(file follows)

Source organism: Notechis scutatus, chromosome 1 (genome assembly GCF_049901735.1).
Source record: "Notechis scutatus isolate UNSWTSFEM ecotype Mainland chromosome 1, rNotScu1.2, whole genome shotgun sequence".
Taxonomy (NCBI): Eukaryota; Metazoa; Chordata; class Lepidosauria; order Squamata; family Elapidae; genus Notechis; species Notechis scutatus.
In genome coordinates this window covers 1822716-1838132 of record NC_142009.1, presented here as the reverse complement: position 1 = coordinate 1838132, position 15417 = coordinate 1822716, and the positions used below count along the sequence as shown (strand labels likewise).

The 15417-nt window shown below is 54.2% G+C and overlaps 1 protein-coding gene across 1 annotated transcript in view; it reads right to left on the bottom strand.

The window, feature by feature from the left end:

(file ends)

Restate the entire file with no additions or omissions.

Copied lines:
Source organism: Notechis scutatus, chromosome 1 (genome assembly GCF_049901735.1).
Source record: "Notechis scutatus isolate UNSWTSFEM ecotype Mainland chromosome 1, rNotScu1.2, whole genome shotgun sequence".
Taxonomy (NCBI): Eukaryota; Metazoa; Chordata; class Lepidosauria; order Squamata; family Elapidae; genus Notechis; species Notechis scutatus.
In genome coordinates this window covers 1822716-1838132 of record NC_142009.1, presented here as the reverse complement: position 1 = coordinate 1838132, position 15417 = coordinate 1822716, and the positions used below count along the sequence as shown (strand labels likewise).

The 15417-nt window shown below is 54.2% G+C and overlaps 1 protein-coding gene across 1 annotated transcript in view; it reads right to left on the bottom strand.

The window, feature by feature from the left end: